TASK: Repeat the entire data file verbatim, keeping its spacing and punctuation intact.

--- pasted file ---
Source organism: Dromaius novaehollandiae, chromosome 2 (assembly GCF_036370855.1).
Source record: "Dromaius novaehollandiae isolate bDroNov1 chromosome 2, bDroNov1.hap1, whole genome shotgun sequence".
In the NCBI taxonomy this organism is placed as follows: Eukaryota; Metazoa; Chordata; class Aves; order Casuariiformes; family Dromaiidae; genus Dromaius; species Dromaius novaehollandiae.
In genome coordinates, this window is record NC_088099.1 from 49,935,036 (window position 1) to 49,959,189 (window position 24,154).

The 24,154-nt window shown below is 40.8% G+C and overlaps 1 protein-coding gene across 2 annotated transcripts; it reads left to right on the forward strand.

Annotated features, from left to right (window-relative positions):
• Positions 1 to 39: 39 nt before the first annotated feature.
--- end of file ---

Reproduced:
Source organism: Dromaius novaehollandiae, chromosome 2 (assembly GCF_036370855.1).
Source record: "Dromaius novaehollandiae isolate bDroNov1 chromosome 2, bDroNov1.hap1, whole genome shotgun sequence".
In the NCBI taxonomy this organism is placed as follows: Eukaryota; Metazoa; Chordata; class Aves; order Casuariiformes; family Dromaiidae; genus Dromaius; species Dromaius novaehollandiae.
In genome coordinates, this window is record NC_088099.1 from 49,935,036 (window position 1) to 49,959,189 (window position 24,154).

The 24,154-nt window shown below is 40.8% G+C and overlaps 1 protein-coding gene across 2 annotated transcripts; it reads left to right on the forward strand.

Annotated features, from left to right (window-relative positions):
• Positions 1 to 39: 39 nt before the first annotated feature.